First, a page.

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Hindu Pushups are called downward dog in Power Yoga. I see some relationship, but it is not exactly the same thing. Power or Ahtanga Yoga is performed on a Yoga Mat with bare feet. The poses, or Asanas are linked one to the other so you are either static (in a pose breathing and stretching) or active moving in a specific manner from one pose to the next by a series of linked movements. The full Ashtanga Series One is 26 poses that are linked sequentially one, after the other by a movement from one pose to the next. There is also a warmup routine called the Sun Salutations and a series of closing poses. However, the short forms have a 15 minute on the go (excellent for after workout stretching) or a 30 minute beginner (excellent for after workout, or weight training and for off season work) and a 45 minute intermediate. It is based on the same Ashtanga First Series but some of the poses are modified and some are left out for beginners.

The benefit of Ashtanga might be that the Cambridge exercises seem to be more same plane of movement as that which you would be on the bike. This will improve your bike strength but will not improve your proprioception and your flexibility as much because you are not twisting or stretching as much laterally as you will with Ashtanga. What happens to the body when you are asked to move beyond the bodies normal range of movement, such as a fall. Because you are very fit but limited in your range of motion on the bike, you are more likely to get injured then if you are not flexible. If you have tight hamstrings it is because you either have a week core, lack core stability or both. The hamstrings are one, but not the only muscle that compensates for an unbalanced core. The Cambridge exercises look like a good workout routine to be completed in the gym or the home gym as part of your weight training program. The Ashtanga will complement the Cambridge Program by developing even greater core stability and proprioception to go along with the core strength you are already developing.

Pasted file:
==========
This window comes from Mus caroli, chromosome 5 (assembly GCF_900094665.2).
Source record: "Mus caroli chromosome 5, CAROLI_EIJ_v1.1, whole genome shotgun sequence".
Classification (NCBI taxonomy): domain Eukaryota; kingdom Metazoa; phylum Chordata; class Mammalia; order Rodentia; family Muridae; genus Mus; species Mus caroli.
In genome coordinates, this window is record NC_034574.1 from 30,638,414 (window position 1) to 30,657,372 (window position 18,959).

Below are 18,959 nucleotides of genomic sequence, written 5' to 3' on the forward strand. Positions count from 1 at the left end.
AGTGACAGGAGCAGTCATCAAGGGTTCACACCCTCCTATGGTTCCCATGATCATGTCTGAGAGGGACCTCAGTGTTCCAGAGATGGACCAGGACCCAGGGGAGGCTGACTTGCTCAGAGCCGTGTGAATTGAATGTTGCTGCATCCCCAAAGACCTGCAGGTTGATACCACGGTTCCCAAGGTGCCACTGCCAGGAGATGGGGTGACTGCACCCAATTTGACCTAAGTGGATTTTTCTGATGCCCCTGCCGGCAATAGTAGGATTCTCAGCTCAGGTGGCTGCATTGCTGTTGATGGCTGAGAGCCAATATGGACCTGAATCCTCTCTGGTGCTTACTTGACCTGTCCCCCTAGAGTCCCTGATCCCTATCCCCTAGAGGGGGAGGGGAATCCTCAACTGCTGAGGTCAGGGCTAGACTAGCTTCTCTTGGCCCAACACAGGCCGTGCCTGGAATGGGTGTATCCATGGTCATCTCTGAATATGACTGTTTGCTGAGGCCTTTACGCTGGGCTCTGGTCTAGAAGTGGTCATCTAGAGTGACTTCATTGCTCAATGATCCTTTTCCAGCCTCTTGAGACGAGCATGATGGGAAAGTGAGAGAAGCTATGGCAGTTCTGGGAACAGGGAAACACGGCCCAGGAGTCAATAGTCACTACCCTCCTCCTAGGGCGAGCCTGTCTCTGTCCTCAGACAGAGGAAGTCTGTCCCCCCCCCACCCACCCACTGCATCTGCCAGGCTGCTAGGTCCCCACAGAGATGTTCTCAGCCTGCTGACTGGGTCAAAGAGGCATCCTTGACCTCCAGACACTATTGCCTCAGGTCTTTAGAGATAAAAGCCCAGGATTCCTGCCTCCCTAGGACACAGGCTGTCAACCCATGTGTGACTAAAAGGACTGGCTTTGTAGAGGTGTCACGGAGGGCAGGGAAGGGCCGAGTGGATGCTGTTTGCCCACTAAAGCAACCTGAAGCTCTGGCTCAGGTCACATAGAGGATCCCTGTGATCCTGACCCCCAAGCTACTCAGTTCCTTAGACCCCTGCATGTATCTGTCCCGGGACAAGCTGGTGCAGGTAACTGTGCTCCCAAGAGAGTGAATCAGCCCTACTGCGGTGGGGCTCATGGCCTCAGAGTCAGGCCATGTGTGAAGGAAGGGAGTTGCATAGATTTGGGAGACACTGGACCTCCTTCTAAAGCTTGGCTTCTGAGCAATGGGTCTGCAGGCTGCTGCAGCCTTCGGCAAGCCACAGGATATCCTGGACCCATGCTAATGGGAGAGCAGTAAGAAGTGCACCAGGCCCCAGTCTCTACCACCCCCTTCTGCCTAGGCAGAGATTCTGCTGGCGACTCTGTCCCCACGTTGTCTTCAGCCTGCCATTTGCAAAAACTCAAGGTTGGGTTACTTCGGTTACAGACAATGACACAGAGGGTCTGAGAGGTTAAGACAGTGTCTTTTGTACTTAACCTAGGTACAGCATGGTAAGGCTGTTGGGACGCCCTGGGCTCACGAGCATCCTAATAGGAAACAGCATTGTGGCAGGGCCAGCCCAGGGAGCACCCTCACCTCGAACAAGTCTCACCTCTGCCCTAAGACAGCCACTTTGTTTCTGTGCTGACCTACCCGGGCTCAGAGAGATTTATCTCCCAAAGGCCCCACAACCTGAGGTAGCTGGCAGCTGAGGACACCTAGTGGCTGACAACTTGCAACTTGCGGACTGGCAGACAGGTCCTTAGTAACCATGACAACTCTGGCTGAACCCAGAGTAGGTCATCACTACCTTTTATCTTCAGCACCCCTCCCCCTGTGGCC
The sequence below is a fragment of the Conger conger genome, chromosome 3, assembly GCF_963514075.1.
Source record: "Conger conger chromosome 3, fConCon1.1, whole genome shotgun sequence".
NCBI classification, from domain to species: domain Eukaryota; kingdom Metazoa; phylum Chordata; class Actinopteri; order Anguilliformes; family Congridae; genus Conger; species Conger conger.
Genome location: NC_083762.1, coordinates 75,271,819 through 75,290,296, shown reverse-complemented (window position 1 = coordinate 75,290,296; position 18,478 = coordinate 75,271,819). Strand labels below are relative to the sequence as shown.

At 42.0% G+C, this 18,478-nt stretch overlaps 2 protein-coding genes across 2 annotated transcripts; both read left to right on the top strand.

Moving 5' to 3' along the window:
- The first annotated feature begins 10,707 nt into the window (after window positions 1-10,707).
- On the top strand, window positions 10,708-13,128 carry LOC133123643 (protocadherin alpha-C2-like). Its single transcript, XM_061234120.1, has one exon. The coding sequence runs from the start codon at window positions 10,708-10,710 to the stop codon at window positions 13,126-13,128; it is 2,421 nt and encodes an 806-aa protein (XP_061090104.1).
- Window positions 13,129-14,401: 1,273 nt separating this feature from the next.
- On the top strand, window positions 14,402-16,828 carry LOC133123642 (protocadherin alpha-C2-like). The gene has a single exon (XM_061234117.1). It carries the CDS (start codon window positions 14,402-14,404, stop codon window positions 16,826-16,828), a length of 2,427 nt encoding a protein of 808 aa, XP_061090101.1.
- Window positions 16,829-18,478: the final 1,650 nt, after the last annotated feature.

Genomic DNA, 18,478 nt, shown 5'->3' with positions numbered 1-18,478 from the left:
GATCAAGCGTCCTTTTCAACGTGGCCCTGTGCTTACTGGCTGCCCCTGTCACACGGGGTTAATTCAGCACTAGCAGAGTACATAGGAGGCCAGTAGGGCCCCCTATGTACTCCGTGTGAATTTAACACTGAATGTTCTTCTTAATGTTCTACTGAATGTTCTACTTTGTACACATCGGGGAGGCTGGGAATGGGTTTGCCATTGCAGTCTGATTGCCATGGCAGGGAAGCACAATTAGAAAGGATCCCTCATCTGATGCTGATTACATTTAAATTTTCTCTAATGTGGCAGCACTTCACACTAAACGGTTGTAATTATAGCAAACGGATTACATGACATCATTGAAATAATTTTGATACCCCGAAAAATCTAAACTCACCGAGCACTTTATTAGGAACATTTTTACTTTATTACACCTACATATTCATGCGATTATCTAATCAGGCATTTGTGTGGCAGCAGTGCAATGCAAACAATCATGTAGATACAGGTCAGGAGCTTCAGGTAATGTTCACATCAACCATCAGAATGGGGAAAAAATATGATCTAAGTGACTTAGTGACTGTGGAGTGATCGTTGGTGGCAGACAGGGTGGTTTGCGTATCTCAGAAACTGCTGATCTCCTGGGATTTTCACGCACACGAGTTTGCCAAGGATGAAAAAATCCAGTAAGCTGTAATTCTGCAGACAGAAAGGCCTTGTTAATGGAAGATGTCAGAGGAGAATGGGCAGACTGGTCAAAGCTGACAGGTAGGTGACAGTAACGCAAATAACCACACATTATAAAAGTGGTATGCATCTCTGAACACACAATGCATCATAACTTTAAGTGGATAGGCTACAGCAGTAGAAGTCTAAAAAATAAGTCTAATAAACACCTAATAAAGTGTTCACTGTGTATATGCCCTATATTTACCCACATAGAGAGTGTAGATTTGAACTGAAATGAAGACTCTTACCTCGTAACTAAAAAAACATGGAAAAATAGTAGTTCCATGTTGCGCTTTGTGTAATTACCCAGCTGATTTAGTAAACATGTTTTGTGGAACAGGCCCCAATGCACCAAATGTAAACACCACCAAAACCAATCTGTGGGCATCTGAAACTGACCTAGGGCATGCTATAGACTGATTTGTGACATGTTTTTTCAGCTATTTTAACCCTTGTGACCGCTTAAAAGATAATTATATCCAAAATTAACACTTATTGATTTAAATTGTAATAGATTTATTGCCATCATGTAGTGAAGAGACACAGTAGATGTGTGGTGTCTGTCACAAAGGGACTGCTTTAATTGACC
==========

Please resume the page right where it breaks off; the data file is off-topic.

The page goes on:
If you can, go to a beginning Ashtanga Yoga Class. If you think it is beneficial, get the short forms to supplement and continue with the Ashtanga Class as one of the weight training days until you understand how to breathe and do the poses correctly. Then continue with the beginning short forms video and as you progress, then you can buy the first Ashtanga Series for the off season and modify poses as needed.
 

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Spinnerman, I appreciate your insight! My title "What Exercises?" again reflects how little I know about the subject. Thanks for links you've included. Am finding the reading most interesting. Your reference to find a class is supported by a friend of mine. When I told her I had a Yoga DVD she was concerned. She recommended I took classes to make sure I was doing he exercises correctly without hurting myself. Unfortunately, time contraints don't allow for classes at this stage. However, I'll read more and proceed cautiously!
Thanks again!